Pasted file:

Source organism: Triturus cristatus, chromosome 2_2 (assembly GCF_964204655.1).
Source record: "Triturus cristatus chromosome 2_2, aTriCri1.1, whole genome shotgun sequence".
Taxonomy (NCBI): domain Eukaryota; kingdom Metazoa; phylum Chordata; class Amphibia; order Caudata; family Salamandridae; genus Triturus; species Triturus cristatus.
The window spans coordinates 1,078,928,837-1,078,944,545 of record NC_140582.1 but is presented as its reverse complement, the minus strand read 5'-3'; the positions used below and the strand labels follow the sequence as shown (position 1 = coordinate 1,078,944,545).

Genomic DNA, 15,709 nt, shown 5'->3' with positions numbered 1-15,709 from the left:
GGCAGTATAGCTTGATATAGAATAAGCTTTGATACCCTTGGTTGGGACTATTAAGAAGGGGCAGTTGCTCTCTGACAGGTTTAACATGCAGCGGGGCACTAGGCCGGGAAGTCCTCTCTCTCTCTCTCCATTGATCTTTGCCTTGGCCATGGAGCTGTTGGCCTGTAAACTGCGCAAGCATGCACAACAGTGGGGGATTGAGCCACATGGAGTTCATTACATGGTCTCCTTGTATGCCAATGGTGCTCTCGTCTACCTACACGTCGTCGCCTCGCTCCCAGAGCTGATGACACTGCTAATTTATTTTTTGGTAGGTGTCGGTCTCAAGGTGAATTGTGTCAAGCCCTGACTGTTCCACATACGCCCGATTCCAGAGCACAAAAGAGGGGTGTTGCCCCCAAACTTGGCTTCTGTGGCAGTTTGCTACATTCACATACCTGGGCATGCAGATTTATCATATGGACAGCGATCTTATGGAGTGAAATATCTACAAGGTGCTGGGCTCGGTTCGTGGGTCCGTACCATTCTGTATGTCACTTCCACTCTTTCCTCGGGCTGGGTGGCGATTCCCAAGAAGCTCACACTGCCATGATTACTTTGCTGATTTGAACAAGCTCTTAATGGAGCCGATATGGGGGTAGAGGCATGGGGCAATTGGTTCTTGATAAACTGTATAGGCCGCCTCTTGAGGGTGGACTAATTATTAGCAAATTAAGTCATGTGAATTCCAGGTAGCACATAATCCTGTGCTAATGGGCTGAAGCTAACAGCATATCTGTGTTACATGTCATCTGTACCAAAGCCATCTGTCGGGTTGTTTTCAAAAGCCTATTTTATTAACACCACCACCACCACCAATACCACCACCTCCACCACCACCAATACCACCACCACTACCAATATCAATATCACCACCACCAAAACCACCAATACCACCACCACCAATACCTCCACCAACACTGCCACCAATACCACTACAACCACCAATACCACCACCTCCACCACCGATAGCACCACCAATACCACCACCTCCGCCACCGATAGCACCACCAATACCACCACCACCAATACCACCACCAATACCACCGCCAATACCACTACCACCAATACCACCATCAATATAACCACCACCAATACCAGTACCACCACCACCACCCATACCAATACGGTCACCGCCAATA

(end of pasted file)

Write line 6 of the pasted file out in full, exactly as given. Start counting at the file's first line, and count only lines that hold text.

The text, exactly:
GGCAGTATAGCTTGATATAGAATAAGCTTTGATACCCTTGGTTGGGACTATTAAGAAGGGGCAGTTGCTCTCTGACAGGTTTAACATGCAGCGGGGCACTAGGCCGGGAAGTCCTCTCTCTCTCTCTCCATTGATCTTTGCCTTGGCCATGGAGCTGTTGGCCTGTAAACTGCGCAAGCATGCACAACAGTGGGGGATTGAGCCACATGGAGTTCATTACATGGTCTCCTTGTATGCCAATGGTGCTCTCGTCTACCTACACGTCGTCGCCTCGCTCCCAGAGCTGATGACACTGCTAATTTATTTTTTGGTAGGTGTCGGTCTCAAGGTGAATTGTGTCAAGCCCTGACTGTTCCACATACGCCCGATTCCAGAGCACAAAAGAGGGGTGTTGCCCCCAAACTTGGCTTCTGTGGCAGTTTGCTACATTCACATACCTGGGCATGCAGATTTATCATATGGACAGCGATCTTATGGAGTGAAATATCTACAAGGTGCTGGGCTCGGTTCGTGGGTCCGTACCATTCTGTATGTCACTTCCACTCTTTCCTCGGGCTGGGTGGCGATTCCCAAGAAGCTCACACTGCCATGATTACTTTGCTGATTTGAACAAGCTCTTAATGGAGCCGATATGGGGGTAGAGGCATGGGGCAATTGGTTCTTGATAAACTGTATAGGCCGCCTCTTGAGGGTGGACTAATTATTAGCAAATTAAGTCATGTGAATTCCAGGTAGCACATAATCCTGTGCTAATGGGCTGAAGCTAACAGCATATCTGTGTTACATGTCATCTGTACCAAAGCCATCTGTCGGGTTGTTTTCAAAAGCCTATTTTATTAACACCACCACCACCACCAATACCACCACCTCCACCACCACCAATACCACCACCACTACCAATATCAATATCACCACCACCAAAACCACCAATACCACCACCACCAATACCTCCACCAACACTGCCACCAATACCACTACAACCACCAATACCACCACCTCCACCACCGATAGCACCACCAATACCACCACCTCCGCCACCGATAGCACCACCAATACCACCACCACCAATACCACCACCAATACCACCGCCAATACCACTACCACCAATACCACCATCAATATAACCACCACCAATACCAGTACCACCACCACCACCCATACCAATACGGTCACCGCCAATA